Back at the hostel, we met Liezy, a journalist who is writing a newspaper column about her time in New Zealand for a paper in her home country of Belgium. She just got finished working for a resort in Tasmania, and is now touring New Zealand for a couple of months. She shared an interesting story about a German hitchhiker whom she took to Wanaka, who is trying to travel around New Zealand for seven months, and attempting to rely as much as possible, on the kindness of strangers for food, transport, and places to sleep. Apparently, he’s been making it work for over a month, but the extra responsibility this put on Liezy to help this guy find food and a bed for the night was obviously a little more than Liezy wanted to deal with. She was trying to find a way to politely un-invite him from sharing her rental car.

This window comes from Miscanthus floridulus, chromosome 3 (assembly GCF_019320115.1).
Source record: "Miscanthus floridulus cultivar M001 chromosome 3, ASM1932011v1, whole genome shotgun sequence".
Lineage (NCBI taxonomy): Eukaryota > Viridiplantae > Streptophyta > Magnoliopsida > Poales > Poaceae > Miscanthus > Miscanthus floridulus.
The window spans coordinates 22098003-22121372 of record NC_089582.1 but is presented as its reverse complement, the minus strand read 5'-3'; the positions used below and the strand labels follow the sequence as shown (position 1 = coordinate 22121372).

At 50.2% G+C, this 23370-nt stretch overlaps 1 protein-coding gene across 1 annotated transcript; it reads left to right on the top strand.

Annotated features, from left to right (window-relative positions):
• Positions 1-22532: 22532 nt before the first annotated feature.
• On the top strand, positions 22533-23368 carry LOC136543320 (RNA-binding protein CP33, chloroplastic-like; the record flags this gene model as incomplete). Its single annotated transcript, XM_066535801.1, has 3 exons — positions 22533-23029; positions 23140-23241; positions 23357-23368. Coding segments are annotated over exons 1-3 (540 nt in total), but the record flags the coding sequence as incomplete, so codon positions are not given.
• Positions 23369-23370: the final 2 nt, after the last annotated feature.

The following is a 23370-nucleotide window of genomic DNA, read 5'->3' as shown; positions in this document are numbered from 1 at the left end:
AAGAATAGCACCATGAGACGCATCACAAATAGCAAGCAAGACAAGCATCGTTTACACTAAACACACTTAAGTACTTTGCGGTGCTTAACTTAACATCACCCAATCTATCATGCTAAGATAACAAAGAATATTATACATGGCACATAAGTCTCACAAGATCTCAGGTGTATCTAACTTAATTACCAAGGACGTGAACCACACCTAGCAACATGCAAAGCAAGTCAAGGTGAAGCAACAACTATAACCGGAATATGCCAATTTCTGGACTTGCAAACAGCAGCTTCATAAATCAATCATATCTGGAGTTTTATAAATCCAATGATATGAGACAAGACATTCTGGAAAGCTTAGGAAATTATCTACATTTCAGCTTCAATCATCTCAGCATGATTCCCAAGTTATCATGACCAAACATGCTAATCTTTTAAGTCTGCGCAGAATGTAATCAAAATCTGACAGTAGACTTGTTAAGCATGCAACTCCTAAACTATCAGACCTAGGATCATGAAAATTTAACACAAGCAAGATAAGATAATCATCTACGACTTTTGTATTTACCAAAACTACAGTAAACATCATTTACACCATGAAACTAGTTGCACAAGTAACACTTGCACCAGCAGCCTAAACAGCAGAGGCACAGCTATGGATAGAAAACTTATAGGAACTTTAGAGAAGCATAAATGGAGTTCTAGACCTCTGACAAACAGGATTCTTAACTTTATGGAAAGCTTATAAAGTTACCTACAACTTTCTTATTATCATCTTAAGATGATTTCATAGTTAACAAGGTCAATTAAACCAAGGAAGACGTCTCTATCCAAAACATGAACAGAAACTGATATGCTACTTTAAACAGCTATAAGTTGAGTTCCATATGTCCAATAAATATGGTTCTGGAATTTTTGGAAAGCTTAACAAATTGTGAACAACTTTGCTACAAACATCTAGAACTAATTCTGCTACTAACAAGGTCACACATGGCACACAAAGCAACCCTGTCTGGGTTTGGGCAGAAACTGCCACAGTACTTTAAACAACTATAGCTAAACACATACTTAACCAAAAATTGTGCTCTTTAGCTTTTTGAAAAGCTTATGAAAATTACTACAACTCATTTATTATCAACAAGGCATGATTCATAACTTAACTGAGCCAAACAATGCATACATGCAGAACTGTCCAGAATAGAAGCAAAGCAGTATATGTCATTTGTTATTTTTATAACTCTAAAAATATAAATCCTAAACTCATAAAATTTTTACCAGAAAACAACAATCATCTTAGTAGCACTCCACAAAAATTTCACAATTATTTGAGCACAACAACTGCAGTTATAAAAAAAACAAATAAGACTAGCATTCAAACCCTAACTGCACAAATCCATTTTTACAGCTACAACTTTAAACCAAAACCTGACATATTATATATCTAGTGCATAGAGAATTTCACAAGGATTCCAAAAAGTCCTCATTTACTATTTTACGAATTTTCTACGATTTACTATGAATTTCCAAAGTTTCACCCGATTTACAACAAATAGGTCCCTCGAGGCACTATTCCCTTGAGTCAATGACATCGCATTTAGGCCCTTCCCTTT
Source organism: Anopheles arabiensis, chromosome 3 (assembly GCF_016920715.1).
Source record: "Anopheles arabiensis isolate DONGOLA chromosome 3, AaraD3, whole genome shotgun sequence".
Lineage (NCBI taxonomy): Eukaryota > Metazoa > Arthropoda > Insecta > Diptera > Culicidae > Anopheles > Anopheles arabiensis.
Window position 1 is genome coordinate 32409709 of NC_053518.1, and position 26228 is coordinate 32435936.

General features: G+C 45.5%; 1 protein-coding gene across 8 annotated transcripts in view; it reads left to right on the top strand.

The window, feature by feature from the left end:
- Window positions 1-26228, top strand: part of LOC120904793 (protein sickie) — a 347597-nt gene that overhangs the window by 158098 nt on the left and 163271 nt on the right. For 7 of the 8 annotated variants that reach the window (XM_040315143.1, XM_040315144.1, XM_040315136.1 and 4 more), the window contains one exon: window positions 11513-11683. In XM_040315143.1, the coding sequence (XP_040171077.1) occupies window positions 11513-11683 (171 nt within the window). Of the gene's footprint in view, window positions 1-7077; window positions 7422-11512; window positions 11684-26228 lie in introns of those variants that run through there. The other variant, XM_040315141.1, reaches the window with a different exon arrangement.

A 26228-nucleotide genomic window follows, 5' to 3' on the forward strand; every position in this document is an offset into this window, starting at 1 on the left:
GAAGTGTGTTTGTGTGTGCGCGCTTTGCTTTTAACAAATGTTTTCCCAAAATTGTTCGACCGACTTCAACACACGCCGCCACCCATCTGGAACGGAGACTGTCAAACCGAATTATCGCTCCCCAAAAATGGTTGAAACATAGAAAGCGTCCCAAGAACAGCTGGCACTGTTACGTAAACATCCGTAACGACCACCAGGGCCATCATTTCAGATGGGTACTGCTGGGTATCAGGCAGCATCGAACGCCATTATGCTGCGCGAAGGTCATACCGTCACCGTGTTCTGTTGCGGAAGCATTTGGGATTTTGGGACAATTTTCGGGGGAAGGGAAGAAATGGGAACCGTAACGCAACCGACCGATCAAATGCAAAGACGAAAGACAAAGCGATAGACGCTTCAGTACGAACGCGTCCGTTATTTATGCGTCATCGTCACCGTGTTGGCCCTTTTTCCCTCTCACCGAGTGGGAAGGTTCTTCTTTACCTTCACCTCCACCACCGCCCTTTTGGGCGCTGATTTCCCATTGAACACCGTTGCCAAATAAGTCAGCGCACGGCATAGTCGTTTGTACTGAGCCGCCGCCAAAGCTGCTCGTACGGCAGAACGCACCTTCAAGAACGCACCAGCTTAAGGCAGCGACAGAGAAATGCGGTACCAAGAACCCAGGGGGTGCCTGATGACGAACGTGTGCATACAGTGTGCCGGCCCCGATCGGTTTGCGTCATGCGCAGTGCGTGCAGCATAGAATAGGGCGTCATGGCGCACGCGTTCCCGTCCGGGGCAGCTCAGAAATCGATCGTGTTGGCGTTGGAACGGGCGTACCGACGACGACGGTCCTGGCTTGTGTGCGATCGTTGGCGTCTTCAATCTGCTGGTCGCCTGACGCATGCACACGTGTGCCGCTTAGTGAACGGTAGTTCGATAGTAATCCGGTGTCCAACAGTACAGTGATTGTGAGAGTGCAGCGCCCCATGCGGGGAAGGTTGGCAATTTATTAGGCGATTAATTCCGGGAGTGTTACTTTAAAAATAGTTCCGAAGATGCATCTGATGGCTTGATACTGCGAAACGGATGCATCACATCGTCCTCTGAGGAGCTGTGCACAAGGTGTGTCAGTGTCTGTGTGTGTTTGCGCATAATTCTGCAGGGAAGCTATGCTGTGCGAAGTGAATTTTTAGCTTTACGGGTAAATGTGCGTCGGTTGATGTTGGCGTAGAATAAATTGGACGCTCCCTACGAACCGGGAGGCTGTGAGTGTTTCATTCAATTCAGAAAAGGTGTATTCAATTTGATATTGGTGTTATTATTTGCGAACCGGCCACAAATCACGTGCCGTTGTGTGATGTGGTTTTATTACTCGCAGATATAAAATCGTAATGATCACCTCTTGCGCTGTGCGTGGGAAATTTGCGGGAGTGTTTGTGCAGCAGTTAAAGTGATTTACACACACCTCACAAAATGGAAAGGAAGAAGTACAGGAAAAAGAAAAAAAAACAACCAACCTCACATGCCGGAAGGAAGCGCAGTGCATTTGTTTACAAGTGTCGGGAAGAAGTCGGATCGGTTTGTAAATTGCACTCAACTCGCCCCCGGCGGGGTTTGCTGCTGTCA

The Purple Cow was full both nights I was in Wanaka, partially because several group tours were staying – I could see the buses and luggage trailers parked further down the street. Accordingly, most of the dinner conversation at the hostel concerned which bars looked to have the best atmosphere, or the cheapest drinks – and most of the breakfast conversation consisted of recounting everybody’s drunken exploits from the night before. There was also some 2AM drama involving an obviously distraught and possibly inebriated French-speaking girl being loudly upset in the hallway. I debated getting out of bed to make sure that no one was sick, injured, or dying, but there was someone out there talking to her (also in French) who seemed to be trying to calm her down. Since I didn’t understand the language, let alone the situation, I just tried to go back to sleep.